8 Mistakes to Avoid as A New Pet Parent
The joy and comfort of welcoming a new pet can be overpowering. Making a few mistakes is very natural amid all the joy and new beginnings. However, if you were to be aware of some of the most typical errors that practically every new pet parent makes, you can avoid them if you find yourself in a similar scenario.
So, let’s look at 8 common mistakes you should avoid as a new pet parent!
1. Not Pet-Searching Beforehand
It is a common practice to get a pet on a whim. But that is not an ideal way to get a pet. Remember, a pet is not a commodity or a gift. You are committing to 10-15 years of your life. It is necessary to ask yourself and discuss with your family members if everyone is ready for the responsibility. It is imperative to ponder upon the following questions -
- Is your home situation stable? Or are you going to moving and ready to move your pet along with you.
- Who is going to be with the pet during the puppy phase.
- Can you afford it? Remember to do proper research of the costs involved for the breed you are planning.
- Do you have space? What kind of breed will thrive in your home.
- Who will take cate on daily basis?
- Who will take them for a walk, provide food, bathe them, groom them and go for vet visits?
- Do ho have arrangements for when you go on a vacation?
- Do you have access to a vet in your city?
2. Be Ready with The Basic Pet Supplies
It's important to pet-proof your apartment before bringing a new pet home, something that many first-time pet owners conveniently overlook. You must ensure that your pet feels safe and secure at home by getting what they need and getting rid of anything dangerous, such as some plants, small electronics, sharp edges, etc.
If you are wondering what basic supplies you need to keep ready beforehand, don't worry - we have got you covered with our blog on "Bringing a puppy home: Cheatsheet of what you need to stock and be prepared for."
3. Not Measuring the Quantity of Food
Many pet parents don't weigh or measure the amount of food they give their new puppy. However, doing so is essential since eating too much food can result in obesity and other health problems. As a result, you shouldn't avoid monitoring "what" and "how much" your pet eats from day 1.
4. Avoiding Routine Vet Check-UpsSome pet parents refrain from taking their furry mates to the veterinarian for regular check-ups, first immunizations, and medical advice. While that is extremely wrong; visiting the veterinarian must be your top priority. They can identify any illnesses and help you with the initial vaccination processes, thus keeping your pet safe and healthy.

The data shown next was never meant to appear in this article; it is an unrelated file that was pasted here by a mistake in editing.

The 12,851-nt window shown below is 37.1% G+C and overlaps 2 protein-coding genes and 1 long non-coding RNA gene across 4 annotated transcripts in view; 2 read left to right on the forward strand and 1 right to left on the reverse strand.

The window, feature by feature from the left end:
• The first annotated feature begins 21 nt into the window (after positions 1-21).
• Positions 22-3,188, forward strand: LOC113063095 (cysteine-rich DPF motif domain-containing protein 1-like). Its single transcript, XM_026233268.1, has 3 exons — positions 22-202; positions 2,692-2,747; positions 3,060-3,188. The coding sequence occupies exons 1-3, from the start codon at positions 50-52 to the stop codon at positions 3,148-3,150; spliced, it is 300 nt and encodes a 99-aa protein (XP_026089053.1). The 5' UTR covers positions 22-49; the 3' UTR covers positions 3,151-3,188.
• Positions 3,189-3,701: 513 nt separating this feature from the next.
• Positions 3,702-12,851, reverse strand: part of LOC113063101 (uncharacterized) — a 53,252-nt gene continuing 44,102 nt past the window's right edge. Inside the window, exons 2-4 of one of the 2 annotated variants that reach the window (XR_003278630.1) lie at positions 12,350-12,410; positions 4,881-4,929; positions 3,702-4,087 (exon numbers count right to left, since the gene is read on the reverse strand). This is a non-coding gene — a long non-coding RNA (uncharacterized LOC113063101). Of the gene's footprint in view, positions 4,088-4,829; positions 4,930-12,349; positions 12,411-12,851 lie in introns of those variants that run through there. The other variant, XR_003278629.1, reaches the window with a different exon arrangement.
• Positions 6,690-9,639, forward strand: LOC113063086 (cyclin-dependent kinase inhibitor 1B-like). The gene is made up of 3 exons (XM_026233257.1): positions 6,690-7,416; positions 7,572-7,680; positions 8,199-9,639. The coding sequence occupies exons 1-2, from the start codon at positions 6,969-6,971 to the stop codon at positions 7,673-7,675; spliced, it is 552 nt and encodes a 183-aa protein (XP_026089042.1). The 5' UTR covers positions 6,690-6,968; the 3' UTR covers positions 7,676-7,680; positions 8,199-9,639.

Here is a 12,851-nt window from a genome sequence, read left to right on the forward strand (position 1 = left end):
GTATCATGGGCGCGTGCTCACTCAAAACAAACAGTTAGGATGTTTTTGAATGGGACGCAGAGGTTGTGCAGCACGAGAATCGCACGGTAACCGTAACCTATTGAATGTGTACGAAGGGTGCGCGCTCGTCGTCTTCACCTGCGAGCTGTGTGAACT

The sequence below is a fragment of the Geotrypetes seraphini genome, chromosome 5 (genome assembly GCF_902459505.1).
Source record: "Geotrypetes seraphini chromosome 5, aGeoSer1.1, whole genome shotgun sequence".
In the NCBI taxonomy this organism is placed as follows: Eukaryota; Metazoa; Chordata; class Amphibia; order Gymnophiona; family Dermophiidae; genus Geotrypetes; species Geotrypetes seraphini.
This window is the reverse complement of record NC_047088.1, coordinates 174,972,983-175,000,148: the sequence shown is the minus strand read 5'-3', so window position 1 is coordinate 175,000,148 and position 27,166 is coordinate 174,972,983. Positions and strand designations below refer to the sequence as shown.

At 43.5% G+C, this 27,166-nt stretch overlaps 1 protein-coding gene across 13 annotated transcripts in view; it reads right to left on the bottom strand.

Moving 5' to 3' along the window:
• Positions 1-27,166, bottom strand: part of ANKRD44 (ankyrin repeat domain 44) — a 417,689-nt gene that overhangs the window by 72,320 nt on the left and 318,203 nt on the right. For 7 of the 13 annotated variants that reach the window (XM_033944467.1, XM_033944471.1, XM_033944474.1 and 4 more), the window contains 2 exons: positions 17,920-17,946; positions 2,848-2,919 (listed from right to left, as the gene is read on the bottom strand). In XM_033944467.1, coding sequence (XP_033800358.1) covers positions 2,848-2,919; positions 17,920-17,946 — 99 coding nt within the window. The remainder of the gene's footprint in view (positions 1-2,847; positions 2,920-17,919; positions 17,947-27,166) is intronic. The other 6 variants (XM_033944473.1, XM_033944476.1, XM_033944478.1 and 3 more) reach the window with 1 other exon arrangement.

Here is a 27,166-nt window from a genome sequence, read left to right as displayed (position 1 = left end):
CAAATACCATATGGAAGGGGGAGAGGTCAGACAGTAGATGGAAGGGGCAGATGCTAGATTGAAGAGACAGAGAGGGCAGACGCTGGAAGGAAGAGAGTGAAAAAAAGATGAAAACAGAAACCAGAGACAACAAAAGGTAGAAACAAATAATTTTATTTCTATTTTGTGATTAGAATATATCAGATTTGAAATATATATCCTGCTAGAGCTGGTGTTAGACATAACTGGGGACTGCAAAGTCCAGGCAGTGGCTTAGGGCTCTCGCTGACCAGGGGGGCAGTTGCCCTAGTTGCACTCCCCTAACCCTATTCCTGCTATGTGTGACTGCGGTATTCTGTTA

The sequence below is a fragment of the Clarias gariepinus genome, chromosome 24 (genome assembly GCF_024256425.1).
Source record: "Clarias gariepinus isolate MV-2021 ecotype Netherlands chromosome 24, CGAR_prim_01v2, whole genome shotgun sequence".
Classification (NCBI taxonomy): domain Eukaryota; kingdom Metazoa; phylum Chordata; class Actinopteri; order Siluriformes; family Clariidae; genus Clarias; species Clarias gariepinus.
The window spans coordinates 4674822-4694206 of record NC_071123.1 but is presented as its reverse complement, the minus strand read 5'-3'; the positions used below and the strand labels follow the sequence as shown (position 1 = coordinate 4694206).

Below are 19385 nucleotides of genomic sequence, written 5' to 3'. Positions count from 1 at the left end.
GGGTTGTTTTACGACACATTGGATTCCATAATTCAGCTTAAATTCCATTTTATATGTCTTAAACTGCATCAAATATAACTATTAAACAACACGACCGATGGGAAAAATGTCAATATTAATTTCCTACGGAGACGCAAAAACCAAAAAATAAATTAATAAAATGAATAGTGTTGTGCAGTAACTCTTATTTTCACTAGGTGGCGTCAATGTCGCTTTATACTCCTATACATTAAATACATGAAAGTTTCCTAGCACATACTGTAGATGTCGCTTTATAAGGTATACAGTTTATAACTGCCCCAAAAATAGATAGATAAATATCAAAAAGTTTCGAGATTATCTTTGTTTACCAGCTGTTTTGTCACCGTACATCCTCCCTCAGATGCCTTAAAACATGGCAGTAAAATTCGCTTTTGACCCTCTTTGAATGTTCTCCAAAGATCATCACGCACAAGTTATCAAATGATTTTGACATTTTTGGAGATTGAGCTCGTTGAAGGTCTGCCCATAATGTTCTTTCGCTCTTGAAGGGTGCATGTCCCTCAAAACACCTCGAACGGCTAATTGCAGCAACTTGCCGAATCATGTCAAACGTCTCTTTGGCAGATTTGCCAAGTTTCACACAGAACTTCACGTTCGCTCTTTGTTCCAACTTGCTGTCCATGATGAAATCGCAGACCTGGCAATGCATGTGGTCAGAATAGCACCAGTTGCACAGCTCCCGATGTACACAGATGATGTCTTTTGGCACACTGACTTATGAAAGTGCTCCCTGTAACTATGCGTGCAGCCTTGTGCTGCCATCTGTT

5. Not Training from The Early DaysMany pet parents coddle and pamper their new furry companions. They don't train and discipline them from the start such as - teaching them to refrain from jumping on couches, biting chair ends, and getting to the top floor. However, it is advantageous to enforce house rules early on because they are less likely to be modified later. Using strong reinforcements such as playtime and treats to train your pet must be one of the things that you don’t push to later.
6. Leaving Them Alone for Long Periods in The StartEvery new pet parent should avoid leaving their new pet home alone, just as they wouldn't leave their new infant alone without appropriate supervision. Leaving them alone can make them take undesirable steps to gain attention or withdraw from social situations, thus isolating themselves. Keeping a welcoming environment for socializing and not leaving the puppy alone are therefore two things you must bear in mind!
7. Neglecting Bathing and Brushing RoutinesAlthough some parents do adhere to a regimen, many do not at first, which they later regret. To avoid plaque build-up, which puts your pets at risk for dental decay, gum disease, bad breath, and body odour, you should bathe and brush your pets at least three times each week. Thus, keeping a routine in place from the start is something you should keep in mind.
8. Forgetting That Not All Pets Are the Same -
Pets have a personality of their own. The pet you are getting based on the attitude of a friend’s pet and expecting him/her to have similar traits is not correct.
Just like each child, has a personality of their own, so do pets – a specific breed will indeed have some common traits - but they might not exactly be like your previous pet or your neighbour’s pet, or whoever you want them to be. You can always train your puppy to behave well - but remember not all dogs like other dogs - not all dogs are comfortable around other dogs - you might start socializing them from the start - but always assess the personality of your dog.
Pets bring with them a lot of love, happiness, and fluffy cuddles, but they also come with a lot of responsibility and obligations. We might overlook a few things in the midst of all of this, which could later harm their growth, well-being, and even the ones surrounding them.
Due to this, it is crucial to be aware of key mistakes that people frequently make as well as how to avoid them.
We hope you were able to learn what mistakes you have to avoid as you embark on your new pet parenthood!
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